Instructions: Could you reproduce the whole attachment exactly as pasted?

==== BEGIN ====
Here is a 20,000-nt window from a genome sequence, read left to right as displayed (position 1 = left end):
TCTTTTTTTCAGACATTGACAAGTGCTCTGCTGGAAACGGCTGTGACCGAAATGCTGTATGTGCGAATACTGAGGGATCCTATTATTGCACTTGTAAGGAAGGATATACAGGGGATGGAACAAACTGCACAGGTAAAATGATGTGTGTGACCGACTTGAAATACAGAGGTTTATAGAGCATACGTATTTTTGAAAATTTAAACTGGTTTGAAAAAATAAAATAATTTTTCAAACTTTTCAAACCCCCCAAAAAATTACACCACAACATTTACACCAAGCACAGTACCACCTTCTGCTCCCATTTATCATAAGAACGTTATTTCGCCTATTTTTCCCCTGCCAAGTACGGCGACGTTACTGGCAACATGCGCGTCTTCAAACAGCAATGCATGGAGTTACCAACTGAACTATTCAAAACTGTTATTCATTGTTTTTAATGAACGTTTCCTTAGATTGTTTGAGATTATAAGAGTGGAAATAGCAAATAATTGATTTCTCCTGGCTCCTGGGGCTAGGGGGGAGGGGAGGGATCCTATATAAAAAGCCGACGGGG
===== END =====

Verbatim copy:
Here is a 20,000-nt window from a genome sequence, read left to right as displayed (position 1 = left end):
TCTTTTTTTCAGACATTGACAAGTGCTCTGCTGGAAACGGCTGTGACCGAAATGCTGTATGTGCGAATACTGAGGGATCCTATTATTGCACTTGTAAGGAAGGATATACAGGGGATGGAACAAACTGCACAGGTAAAATGATGTGTGTGACCGACTTGAAATACAGAGGTTTATAGAGCATACGTATTTTTGAAAATTTAAACTGGTTTGAAAAAATAAAATAATTTTTCAAACTTTTCAAACCCCCCAAAAAATTACACCACAACATTTACACCAAGCACAGTACCACCTTCTGCTCCCATTTATCATAAGAACGTTATTTCGCCTATTTTTCCCCTGCCAAGTACGGCGACGTTACTGGCAACATGCGCGTCTTCAAACAGCAATGCATGGAGTTACCAACTGAACTATTCAAAACTGTTATTCATTGTTTTTAATGAACGTTTCCTTAGATTGTTTGAGATTATAAGAGTGGAAATAGCAAATAATTGATTTCTCCTGGCTCCTGGGGCTAGGGGGGAGGGGAGGGATCCTATATAAAAAGCCGACGGGG